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How Robust is the Empirical Link between Business-Cycle Volatility and Long-Run Growth in OECD Countries?

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  • Jorg Dopke
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    Abstract

    It has been argued that business-cycle volatility dampens growth. This paper argues that this is no stylised fact. A review of the literature reveals that arguments in favour of no, or even a positive, impact of business-cycle volatility on growth are as convincing as the arguments pointing in the other direction. Empirical evidence using annual data for 24 OECD countries from 1960 to 2000, based on robust cross-country regressions and panel models, raises doubts about a clear negative impact of volatility on growth. Moreover, the hypothesis of Granger-non-causality of business-cycle volatility for growth cannot be rejected.

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    File URL: http://www.tandfonline.com/doi/abs/10.1080/0269217032000148672
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    Bibliographic Info

    Article provided by Taylor & Francis Journals in its journal International Review of Applied Economics.

    Volume (Year): 18 (2004)
    Issue (Month): 1 ()
    Pages: 1-23

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    Handle: RePEc:taf:irapec:v:18:y:2004:i:1:p:1-23

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    Related research

    Keywords: Business-cycle volatility; growth; empirical test;

    References

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    1. Ramey, Garey & Ramey, Valerie A, 1995. "Cross-Country Evidence on the Link between Volatility and Growth," American Economic Review, American Economic Association, vol. 85(5), pages 1138-51, December.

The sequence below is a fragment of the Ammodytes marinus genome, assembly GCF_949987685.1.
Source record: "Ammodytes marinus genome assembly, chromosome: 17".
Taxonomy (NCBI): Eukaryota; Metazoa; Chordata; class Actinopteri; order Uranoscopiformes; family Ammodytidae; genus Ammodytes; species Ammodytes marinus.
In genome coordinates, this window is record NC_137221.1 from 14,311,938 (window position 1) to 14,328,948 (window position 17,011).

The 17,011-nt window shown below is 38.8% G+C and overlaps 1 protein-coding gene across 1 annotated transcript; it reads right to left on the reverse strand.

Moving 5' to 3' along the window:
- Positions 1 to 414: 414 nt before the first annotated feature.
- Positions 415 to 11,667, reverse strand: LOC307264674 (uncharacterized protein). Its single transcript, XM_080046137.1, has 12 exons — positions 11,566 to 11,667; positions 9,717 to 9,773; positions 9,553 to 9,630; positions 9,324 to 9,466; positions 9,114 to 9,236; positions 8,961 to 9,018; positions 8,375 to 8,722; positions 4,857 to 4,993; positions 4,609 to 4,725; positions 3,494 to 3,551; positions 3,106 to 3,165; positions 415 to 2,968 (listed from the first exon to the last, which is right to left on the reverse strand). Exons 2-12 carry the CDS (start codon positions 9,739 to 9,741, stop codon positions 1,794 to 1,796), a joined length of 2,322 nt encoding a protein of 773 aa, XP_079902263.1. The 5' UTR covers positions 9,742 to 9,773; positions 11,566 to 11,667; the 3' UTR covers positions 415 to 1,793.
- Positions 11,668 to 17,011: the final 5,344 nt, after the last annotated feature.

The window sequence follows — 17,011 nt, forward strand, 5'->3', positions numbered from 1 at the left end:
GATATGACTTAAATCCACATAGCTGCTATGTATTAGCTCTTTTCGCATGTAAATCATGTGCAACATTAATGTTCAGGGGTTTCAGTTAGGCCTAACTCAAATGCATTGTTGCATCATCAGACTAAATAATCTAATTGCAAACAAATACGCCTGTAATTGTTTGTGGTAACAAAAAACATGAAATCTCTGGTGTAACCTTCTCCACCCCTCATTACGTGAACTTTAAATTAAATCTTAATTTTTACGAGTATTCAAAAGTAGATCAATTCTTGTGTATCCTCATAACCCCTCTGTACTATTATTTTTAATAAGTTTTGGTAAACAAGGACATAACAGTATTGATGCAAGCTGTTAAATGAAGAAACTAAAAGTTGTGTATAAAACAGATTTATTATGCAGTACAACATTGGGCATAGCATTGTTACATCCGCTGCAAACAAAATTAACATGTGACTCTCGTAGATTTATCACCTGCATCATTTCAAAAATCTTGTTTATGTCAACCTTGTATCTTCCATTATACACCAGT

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    4. Olivier Blanchard & John Simon, 2001. "The Long and Large Decline in U.S. Output Volatility," Brookings Papers on Economic Activity, Economic Studies Program, The Brookings Institution, vol. 32(1), pages 135-174.
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    7. Joseph E. Stiglitz, 1993. "Endogenous Growth and Cycles," NBER Working Papers 4286, National Bureau of Economic Research, Inc.
    8. Arellano, Manuel & Bond, Stephen, 1991. "Some Tests of Specification for Panel Data: Monte Carlo Evidence and an Application to Employment Equations," Review of Economic Studies, Wiley Blackwell, vol. 58(2), pages 277-97, April.
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    13. Pete Richardson & Laurence Boone & Claude Giorno & Mara Meacci & David Rae & David Turner, 2000. "The Concept, Policy Use and Measurement of Structural Unemployment: Estimating a Time Varying NAIRU Across 21 OECD Countries," OECD Economics Department Working Papers 250, OECD Publishing.
    14. Madsen, Jakob B., 2002. "The causality between investment and economic growth," Economics Letters, Elsevier, vol. 74(2), pages 157-163, January.
    15. Kneller, Richard & Young, Garry, 2001. "Business Cycle Volatility, Uncertainty and Long-Run Growth," Manchester School, University of Manchester, vol. 69(5), pages 534-52, Special I.
    16. Holtz-Eakin, Douglas & Newey, Whitney & Rosen, Harvey S, 1988. "Estimating Vector Autoregressions with Panel Data," Econometrica, Econometric Society, vol. 56(6), pages 1371-95, November.
    17. Kevin B. Grier & Mark J. Perry, 2000. "The effects of real and nominal uncertainty on inflation and output growth: some garch-m evidence," Journal of Applied Econometrics, John Wiley & Sons, Ltd., vol. 15(1), pages 45-58.
    18. Beck, Thorsten & Levine, Ross, 2001. "Stock markets, banks, and growth : correlation or causality?," Policy Research Working Paper Series 2670, The World Bank.
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    Cited by:
    1. Mallick, Debdulal, 2009. "Financial Development, Shocks, and Growth Volatility," MPRA Paper 17799, University Library of Munich, Germany.
    2. Jetter, Michael, 2013. "Volatility and Growth: Governments are Key," IZA Discussion Papers 7826, Institute for the Study of Labor (IZA).
    3. Lemmens, Aurélie & Croux, Christophe & Dekimpe, Marnik G., 2008. "Measuring and testing Granger causality over the spectrum: An application to European production expectation surveys," International Journal of Forecasting, Elsevier, vol. 24(3), pages 414-431.

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